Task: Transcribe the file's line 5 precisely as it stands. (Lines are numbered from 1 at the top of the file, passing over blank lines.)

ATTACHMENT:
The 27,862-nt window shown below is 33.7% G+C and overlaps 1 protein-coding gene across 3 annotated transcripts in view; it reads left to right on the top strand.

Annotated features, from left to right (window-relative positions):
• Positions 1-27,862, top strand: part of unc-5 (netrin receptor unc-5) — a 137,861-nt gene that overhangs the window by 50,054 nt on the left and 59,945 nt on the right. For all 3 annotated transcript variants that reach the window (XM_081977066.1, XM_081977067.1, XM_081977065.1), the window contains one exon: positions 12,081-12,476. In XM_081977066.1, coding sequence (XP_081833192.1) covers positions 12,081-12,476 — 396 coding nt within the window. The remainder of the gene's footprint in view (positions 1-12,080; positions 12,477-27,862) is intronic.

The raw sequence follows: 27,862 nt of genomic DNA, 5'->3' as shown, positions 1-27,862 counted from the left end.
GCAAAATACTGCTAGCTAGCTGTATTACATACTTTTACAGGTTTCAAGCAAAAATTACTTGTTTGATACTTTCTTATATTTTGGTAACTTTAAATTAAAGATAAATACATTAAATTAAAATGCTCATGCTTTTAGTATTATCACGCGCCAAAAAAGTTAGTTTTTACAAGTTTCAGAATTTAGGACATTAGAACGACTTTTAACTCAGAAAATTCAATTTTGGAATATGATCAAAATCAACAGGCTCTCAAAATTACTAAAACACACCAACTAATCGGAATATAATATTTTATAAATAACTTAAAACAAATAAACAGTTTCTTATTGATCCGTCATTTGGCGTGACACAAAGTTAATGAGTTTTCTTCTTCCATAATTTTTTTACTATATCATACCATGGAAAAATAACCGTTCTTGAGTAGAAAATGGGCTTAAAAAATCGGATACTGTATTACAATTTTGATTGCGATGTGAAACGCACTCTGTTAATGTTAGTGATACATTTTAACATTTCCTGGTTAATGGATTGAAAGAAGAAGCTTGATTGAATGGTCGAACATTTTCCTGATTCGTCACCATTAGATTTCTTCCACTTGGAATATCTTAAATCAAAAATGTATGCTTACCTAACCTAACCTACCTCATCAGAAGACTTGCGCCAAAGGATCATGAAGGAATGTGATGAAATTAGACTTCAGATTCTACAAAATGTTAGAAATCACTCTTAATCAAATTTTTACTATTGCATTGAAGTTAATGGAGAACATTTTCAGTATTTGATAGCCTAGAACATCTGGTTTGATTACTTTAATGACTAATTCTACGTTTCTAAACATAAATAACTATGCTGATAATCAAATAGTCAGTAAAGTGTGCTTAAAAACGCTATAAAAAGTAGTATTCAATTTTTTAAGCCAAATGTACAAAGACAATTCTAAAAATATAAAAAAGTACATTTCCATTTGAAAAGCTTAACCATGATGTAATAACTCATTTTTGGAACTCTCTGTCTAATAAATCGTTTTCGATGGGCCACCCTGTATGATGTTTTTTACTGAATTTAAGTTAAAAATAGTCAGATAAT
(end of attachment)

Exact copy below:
GCAAAATACTGCTAGCTAGCTGTATTACATACTTTTACAGGTTTCAAGCAAAAATTACTTGTTTGATACTTTCTTATATTTTGGTAACTTTAAATTAAAGATAAATACATTAAATTAAAATGCTCATGCTTTTAGTATTATCACGCGCCAAAAAAGTTAGTTTTTACAAGTTTCAGAATTTAGGACATTAGAACGACTTTTAACTCAGAAAATTCAATTTTGGAATATGATCAAAATCAACAGGCTCTCAAAATTACTAAAACACACCAACTAATCGGAATATAATATTTTATAAATAACTTAAAACAAATAAACAGTTTCTTATTGATCCGTCATTTGGCGTGACACAAAGTTAATGAGTTTTCTTCTTCCATAATTTTTTTACTATATCATACCATGGAAAAATAACCGTTCTTGAGTAGAAAATGGGCTTAAAAAATCGGATACTGTATTACAATTTTGATTGCGATGTGAAACGCACTCTGTTAATGTTAGTGATACATTTTAACATTTCCTGGTTAATGGATTGAAAGAAGAAGCTTGATTGAATGGTCGAACATTTTCCTGATTCGTCACCATTAGATTTCTTCCACTTGGAATATCTTAAATCAAAAATGTATGCTTACCTAACCTAACCTACCTCATCAGAAGACTTGCGCCAAAGGATCATGAAGGAATGTGATGAAATTAGACTTCAGATTCTACAAAATGTTAGAAATCACTCTTAATCAAATTTTTACTATTGCATTGAAGTTAATGGAGAACATTTTCAGTATTTGATAGCCTAGAACATCTGGTTTGATTACTTTAATGACTAATTCTACGTTTCTAAACATAAATAACTATGCTGATAATCAAATAGTCAGTAAAGTGTGCTTAAAAACGCTATAAAAAGTAGTATTCAATTTTTTAAGCCAAATGTACAAAGACAATTCTAAAAATATAAAAAAGTACATTTCCATTTGAAAAGCTTAACCATGATGTAATAACTCATTTTTGGAACTCTCTGTCTAATAAATCGTTTTCGATGGGCCACCCTGTATGATGTTTTTTACTGAATTTAAGTTAAAAATAGTCAGATAAT